By Julia Gamolina
Aaron Gensler is a designer, activist, educator and thought leader based in Los Angeles. She recently founded GenslerClipp, an Architecture, Research and Design practice, and has previously held design positions at a diverse array of firms including Gensler, DS+R, and Active Social Architecture (ASA). In her past lives she exhibited as an artist, dabbled in the construction industry, and co-founded a theatre company. Aaron holds a Master of Architecture from Cornell University and a Bachelor of Arts from Middlebury College. In her conversation with Julia Gamolina, Aaron talks about being born into the legacy of one of the biggest architecture firms in the world, and the experiences and decisions that have taken her away, through, and beyond it.
I don’t think I need to ask how your interest in architecture developed. What was it like growing up with and at Gensler?
[Laughs] I should explain: my grandfather, with the help of my grandmother, founded Gensler, my dad was the CEO until very recently, and my uncle runs the Boston office. I did grow up with and at Gensler – I’d go to work with my dad on the weekends, use his computer, and play hide and seek in the materials library. Models make great dollhouses! Gensler also has a children’s Christmas party every year, and in the early days, my grandfather was Santa Claus. There’s a picture of me sobbing on his lap at my first party. At some point my grandfather stopped being Santa Claus, and year by year each Christmas party I went to got a little bigger.
Before I even pursued architecture, I worked as an intern at Gensler too many times, from making models and assembling sets in the print room, to helping with administration and working in the marketing department – I got to see what was happening at the firm at large. My family also moved around when my dad worked at the firm. We saw offices in different countries and lived abroad, which allowed us to understand the world at a very young age and made my nuclear family extremely close.
What did you learn about architecture from these experiences?
The professional practice of architecture was very familiar to me early on. Gensler is an amazing design firm, but beyond that, my grandfather and father really excel at the business of design. The idea that you can be a designer and still have humane working hours, make a living wage, and be respected has been really important to them. My dad, who has an MBA from Stanford, gave me lessons on the business of architecture in exchange for me driving him to work when I first started at Gensler. My grandfather also recently wrote a book on the professional practice side of things, “Art’s Principles: 50 Years of Hard Learned Lessons in Building a World Class Professional Services Firm.” He quotes himself to me all the time [laughs].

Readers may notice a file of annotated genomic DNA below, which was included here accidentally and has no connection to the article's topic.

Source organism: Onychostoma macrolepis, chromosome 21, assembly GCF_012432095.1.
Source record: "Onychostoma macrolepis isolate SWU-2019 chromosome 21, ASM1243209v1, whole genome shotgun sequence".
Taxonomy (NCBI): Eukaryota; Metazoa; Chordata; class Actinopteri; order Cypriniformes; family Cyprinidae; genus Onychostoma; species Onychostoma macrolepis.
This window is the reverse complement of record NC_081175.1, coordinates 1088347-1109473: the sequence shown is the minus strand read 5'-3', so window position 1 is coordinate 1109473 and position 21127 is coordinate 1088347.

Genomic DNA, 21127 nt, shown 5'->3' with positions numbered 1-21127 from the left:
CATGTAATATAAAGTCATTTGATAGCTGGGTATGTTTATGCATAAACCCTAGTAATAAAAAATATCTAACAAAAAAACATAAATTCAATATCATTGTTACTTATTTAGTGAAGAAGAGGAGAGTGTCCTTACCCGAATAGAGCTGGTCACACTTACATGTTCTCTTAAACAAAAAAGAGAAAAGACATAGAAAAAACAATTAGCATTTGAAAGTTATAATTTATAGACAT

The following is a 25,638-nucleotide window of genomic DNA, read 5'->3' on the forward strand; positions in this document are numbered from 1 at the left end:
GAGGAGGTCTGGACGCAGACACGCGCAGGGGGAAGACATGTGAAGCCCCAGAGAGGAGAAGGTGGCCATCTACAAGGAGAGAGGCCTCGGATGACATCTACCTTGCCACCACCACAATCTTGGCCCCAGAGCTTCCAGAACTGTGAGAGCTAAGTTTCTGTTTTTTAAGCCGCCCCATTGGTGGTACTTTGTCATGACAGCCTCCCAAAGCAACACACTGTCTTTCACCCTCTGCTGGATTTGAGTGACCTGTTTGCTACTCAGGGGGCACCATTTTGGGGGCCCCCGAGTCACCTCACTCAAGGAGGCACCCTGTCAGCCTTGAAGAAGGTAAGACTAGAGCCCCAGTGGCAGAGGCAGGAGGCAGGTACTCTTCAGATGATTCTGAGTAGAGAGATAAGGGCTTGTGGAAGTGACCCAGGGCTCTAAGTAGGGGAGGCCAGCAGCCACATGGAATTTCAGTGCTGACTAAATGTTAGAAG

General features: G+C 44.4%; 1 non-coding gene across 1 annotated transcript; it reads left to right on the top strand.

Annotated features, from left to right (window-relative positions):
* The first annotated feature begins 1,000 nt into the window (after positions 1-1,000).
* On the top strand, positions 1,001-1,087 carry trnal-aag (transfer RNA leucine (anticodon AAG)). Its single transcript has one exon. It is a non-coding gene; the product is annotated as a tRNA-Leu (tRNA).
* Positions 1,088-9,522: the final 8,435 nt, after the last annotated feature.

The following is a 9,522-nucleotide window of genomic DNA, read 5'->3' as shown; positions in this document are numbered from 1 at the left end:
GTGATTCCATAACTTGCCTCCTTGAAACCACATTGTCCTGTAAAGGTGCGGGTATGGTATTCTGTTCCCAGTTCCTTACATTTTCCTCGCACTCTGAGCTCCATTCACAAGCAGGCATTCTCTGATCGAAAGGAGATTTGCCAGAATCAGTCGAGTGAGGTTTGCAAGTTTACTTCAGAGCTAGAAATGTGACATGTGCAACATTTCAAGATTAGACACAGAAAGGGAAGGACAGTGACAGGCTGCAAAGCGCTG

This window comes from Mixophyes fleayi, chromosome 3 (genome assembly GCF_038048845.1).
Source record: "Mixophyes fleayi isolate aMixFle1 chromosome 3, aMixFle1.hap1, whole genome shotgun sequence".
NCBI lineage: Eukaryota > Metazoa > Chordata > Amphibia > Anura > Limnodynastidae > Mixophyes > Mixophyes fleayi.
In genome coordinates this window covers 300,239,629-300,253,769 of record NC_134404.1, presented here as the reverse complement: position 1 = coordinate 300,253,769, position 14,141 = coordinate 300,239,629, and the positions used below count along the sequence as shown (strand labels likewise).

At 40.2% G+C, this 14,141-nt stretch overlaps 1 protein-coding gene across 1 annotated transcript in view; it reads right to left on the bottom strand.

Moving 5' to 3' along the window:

Apart from Gensler, what else has defined your roots?
The strength and power of women is something that has always resonated deep in my core. I’m one of four incredible sisters and I went to an all-girls school for a great deal of my education. My grandmothers have been important guides in my life and I also can’t speak highly enough about my mom. She’s a therapist – kind, annoyingly smart – and she’s always stressed the importance of attention for others and has made me believe that my knowledge is my power.
What did you study when you went to Middlebury?
I went thinking I would do the Engineering 3/2 program with Dartmouth, but my 8am physics class was painful and I fell in love with scenic design. My focus became theater design and directing, which is basically architecture with a side of suspended disbelief and more reading. I loved that you could create your own worlds in theater. I was also an art major, and both art and theater allowed me to develop my artistic voice. When I look back, I see that I was trying to avoid architecture, but only just side-stepped it a little.
Why were you trying to avoid architecture? Over-saturation?
I avoided it in part because Gensler is a huge company, and it’s a lot to live up to. How can you possibly compare to someone in your family who is an architect and has created one of the biggest architecture firms in the world? Also as an outsider, I didn’t think it was the most appealing lifestyle – now as an insider, I know it is not [laughs]. I had and have a lot of interests, and I only later realized that the great thing about architecture is that it can encapsulate all of them.
How did you finally decide to pursue architecture?
I graduated from college and entered the workforce as the world went into a recession. I worked as a temp and a freelance designer and formed a theater company with my friends – we produced a rock musical satire called Love Money at the Fringe Festival. After a while, I realized that I didn’t want to be in New York anymore and that the only thing more exciting than making fake worlds was to make real ones. I wanted to be an architect all along; I just couldn’t admit it to myself. I finally decided that I needed to go to architecture school and I moved to San Francisco and got a job as a project engineer at a construction company while applying. I had great mentors there, though most of my colleagues in construction thought I was totally insane for going into architecture.
You started working at Gensler just a few weeks out of architecture school. How did you make the decision to go straight into the family business?
It was a tough choice for me. I had different experiences that I loved while I was at Cornell – interning at DS+R and at ASA in Rwanda – but my dad had already started talking about retiring and it was important for me to take the opportunity to work at Gensler while my father and grandfather were still there. My dad has since left Gensler, and I am thankful for the time I had with him.